Flat-lever switches with dress nuts

    Hand-wound finest custom pick-ups by Harry Häussel

    Another problem were the pick-ups. The original Schecter F500T was a tapped pick-up for both the classic Strat sound and a fat, warmer lead sound. The ones you see on ebay are extremely expensive, or often defective. It seems many of them have problems after some decades, something which is also true for 50ies Fender pick-ups. A few companies, e.g. Seymour Duncan, still make pick-ups that are somewhat similar to the F500T. However, similar was not enough for me, so I teamed up with one of Europe’s hottest pick-up winding gurus – Harry Häussel – to come up with something superior. Those of you who know Harry’s outstanding vintage Fender replicas will not be surprised to hear that our pick-ups are made with real love and attention to even smallest details. They have the same kind of magnets, the same winding wire, the same winding method. I even got American gauge cables of the same colours – black, yellow, and purple –  simply because the European cable gauges looked too skinny, or were too fat.

    Tapped pick-ups with those big Alnico magnets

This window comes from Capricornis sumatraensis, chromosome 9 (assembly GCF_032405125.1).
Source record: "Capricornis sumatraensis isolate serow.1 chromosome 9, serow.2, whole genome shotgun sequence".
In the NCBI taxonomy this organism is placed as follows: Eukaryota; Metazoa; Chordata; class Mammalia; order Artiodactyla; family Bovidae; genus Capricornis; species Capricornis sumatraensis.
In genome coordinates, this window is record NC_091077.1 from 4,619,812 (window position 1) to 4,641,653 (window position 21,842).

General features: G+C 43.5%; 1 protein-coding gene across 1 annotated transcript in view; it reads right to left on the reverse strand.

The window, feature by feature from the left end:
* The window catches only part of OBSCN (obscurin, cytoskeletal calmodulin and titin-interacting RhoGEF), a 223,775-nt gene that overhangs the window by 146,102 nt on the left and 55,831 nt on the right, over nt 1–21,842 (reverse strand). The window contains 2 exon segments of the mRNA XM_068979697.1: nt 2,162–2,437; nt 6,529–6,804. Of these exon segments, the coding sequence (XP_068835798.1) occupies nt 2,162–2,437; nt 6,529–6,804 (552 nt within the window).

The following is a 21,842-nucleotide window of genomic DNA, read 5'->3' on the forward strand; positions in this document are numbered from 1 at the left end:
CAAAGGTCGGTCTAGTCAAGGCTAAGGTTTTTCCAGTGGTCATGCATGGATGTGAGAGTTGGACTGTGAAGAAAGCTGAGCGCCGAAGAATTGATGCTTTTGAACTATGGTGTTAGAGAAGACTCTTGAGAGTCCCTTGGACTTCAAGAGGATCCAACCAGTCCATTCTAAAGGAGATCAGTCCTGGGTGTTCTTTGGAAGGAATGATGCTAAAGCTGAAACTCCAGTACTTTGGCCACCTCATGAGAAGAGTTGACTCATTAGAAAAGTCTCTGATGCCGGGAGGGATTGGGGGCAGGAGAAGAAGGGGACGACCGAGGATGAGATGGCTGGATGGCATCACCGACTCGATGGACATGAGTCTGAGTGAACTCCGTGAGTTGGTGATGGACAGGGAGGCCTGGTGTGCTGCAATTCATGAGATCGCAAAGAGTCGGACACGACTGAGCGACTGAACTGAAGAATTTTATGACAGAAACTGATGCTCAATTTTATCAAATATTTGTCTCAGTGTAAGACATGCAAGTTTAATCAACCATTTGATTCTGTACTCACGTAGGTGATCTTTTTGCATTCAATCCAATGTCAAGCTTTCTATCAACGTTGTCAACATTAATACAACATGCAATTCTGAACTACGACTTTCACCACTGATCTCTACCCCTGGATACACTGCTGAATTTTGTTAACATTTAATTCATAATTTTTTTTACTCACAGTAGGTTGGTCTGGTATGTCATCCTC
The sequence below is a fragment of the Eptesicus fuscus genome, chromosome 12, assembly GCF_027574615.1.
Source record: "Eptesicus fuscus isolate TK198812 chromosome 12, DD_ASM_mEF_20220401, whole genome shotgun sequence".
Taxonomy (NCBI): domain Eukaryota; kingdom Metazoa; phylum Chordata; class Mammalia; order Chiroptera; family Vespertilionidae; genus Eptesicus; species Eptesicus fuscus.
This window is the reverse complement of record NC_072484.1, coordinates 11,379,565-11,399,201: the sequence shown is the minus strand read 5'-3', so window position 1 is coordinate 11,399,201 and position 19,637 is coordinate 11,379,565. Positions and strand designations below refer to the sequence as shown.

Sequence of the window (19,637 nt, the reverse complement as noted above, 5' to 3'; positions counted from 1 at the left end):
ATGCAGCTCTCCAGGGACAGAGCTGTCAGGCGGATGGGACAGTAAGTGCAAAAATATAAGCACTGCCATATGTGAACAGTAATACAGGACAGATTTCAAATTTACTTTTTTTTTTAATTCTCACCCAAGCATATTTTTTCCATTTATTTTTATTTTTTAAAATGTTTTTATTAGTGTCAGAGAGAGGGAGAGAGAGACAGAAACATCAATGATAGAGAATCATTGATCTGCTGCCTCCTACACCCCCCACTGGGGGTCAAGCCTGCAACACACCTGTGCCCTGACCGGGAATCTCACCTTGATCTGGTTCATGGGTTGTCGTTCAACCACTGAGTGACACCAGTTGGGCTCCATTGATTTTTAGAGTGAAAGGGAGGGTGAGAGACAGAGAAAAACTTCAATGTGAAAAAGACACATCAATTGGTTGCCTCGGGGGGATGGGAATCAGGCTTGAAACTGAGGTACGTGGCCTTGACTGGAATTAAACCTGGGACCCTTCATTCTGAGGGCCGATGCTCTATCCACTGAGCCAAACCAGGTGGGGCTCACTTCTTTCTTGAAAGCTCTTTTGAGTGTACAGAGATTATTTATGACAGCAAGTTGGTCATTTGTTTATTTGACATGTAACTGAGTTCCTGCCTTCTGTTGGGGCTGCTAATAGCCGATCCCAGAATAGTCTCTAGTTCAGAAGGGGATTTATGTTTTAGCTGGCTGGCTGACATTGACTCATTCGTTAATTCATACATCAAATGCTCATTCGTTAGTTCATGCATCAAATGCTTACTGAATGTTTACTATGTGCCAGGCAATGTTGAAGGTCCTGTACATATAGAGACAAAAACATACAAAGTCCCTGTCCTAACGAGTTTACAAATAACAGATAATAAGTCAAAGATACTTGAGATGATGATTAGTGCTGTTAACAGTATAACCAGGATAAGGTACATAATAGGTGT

What you get

    Our loaded pickguards should fit on all Strat-sized guitars (8 holes like vintage Schecter).

    * Made of solid brass (alternatively white aluminium), professionally high-tech cut to our specifications in Germany, professionally polished for that magic, shiny look.

    * Hand-wound pick-ups for that F500T sound. Magnets, wires, winding etc.,  like vintage Schecter. These are definitely not the cheapest but the best!

    * Two US high-quality square potis, conductive plastic, extended life, just like vintage Schecter (in fact by one of the two suppliers that Schecter had, the other one  is out of business)

    * Three US-made flat-lever mini toggle switches, with dress nuts, just like vintage Schecter

    * Tone capacitor and treble bleeding capacitor with resistor, like vintage Schecter.

    Price:  to be announced soon (Update: 419,- €)

    Availabilty: coming soon (Update: first pickguards shipping)

    See product in our shop:

    And here the original, a real vintage Schecter


    ... and another vintage Schecter. Compare to the previous picture and note that Schecter used switches and potis from different manuafacturers.

    The backside of the Pensa MK-80 pickguard looks quite different